State of California
AIR RESOURCES BOARD

Staff Report for the Proposed
Suggested Control Measure
for Architectural Coatings




Volume II:
Technical Support Document

III. PROCESS FOR DEVELOPING PROPOSED SUGGESTED CONTROL MEASURE

Staff initiated activities relating to the update of the suggested control measure (SCM) in late 1997. These activities included:

  1. a survey of architectural coatings;
  2. regular meetings with district and U.S. EPA Region IX representatives;
  3. an evaluation of durability and performance research for several coating categories;
  4. an evaluation of the U.S. EPA's National Architectural Coatings Rule;
  5. public workshops and meetings with individual manufacturers and other interested parties;
  6. technology assessments on the coating categories;
  7. an evaluation of alternatives in a draft program environmental impact report; and
  8. a cost analysis.


A. 1998 ARCHITECTURAL COATINGS SURVEY

In late 1997, ARB staff began working with manufacturers and industry groups to develop a new survey of architectural and industrial maintenance coatings sold in California. The last such ARB survey was undertaken in 1993 (ARB, 1994) and surveyed sales and VOC contents of coatings sold in 1990. In February 1998, the ARB sent out the latest survey seeking 1996 sales data. Unlike previous surveys, this survey asked for information on the speciation of VOCs in an effort to identify what VOCs and non-VOC solvents are being used in architectural coatings.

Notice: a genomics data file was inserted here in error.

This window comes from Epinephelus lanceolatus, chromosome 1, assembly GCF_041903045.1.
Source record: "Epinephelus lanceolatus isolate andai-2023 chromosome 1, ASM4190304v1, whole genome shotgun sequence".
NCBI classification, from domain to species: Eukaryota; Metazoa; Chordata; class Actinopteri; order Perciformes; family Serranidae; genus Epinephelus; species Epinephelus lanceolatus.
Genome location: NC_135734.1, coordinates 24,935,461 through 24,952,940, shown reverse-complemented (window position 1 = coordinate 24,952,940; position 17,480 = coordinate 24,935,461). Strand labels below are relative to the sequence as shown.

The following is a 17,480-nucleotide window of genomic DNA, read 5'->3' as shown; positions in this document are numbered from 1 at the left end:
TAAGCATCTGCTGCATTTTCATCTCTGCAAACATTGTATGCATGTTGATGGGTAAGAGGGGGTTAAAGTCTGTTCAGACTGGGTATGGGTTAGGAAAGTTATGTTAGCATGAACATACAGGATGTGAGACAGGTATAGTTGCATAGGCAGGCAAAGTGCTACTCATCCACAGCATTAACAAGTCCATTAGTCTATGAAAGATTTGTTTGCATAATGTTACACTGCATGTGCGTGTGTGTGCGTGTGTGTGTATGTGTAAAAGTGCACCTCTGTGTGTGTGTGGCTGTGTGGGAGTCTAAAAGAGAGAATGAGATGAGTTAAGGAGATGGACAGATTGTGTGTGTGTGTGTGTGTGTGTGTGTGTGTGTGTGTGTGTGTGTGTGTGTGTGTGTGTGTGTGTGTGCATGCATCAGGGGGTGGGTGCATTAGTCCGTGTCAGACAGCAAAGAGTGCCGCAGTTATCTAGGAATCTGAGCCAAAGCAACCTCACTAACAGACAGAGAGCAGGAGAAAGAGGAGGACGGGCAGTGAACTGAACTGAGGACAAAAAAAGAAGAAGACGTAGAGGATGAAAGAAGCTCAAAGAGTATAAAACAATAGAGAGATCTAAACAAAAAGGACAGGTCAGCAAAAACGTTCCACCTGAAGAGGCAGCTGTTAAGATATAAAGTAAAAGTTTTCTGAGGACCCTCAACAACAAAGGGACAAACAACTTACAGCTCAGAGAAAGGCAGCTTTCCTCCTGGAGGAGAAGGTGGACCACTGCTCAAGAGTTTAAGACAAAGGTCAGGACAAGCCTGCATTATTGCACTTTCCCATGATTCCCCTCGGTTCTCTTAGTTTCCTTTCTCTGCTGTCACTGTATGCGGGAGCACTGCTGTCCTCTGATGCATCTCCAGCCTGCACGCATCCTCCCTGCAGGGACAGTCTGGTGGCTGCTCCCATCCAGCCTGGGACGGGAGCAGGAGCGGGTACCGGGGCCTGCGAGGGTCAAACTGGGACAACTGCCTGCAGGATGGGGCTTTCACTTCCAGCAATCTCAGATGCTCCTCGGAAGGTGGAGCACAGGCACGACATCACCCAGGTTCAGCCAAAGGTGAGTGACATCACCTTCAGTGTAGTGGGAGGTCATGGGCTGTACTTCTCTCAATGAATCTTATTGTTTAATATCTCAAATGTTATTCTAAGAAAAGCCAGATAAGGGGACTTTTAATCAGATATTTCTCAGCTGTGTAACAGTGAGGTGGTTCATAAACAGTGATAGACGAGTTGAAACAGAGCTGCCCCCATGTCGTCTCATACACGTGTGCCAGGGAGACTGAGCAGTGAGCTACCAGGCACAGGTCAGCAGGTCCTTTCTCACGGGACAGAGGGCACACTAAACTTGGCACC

Data entry and quality assurance checking were completed in February 1999, and a draft survey report was issued to all survey respondents and other interested parties. The draft survey report did not include speciation data, however, since staff was still evaluating this information. A workshop was held in March 1999 to receive comments on the survey results. The draft speciation data was completed in June 1999 and industry reviewed it. The final survey report was issued in September 1999 (ARB, 1999b). The final report included, overall, solvent-based, and water-based speciated data ranked by descending mass.

A discussion of the survey results and the estimated emissions from architectural coatings is found in Chapter V.

B. WORKING WITH DISTRICT AND U.S. EPA REPRESENTATIVES

In February 1998, staff began meeting with representatives of some of the districts that will use the SCM as the basis for their district architectural coating rules. The U.S. EPA has also been involved in these meetings to provide insight on harmonization with the National Rule and to increase the likelihood that the district rules based on the SCM will be approvable as State Implementation Plan revisions. The purpose of these meetings was to discuss: district needs and emission reductions needed from architectural coatings; findings of the 1998 architectural coatings survey; ongoing research and future research needs; specific SCM language; the scope and content of a statewide environmental assessment; and flexibility options for manufacturers to comply with coatings regulations. To date, 18 meetings and conference calls have been held.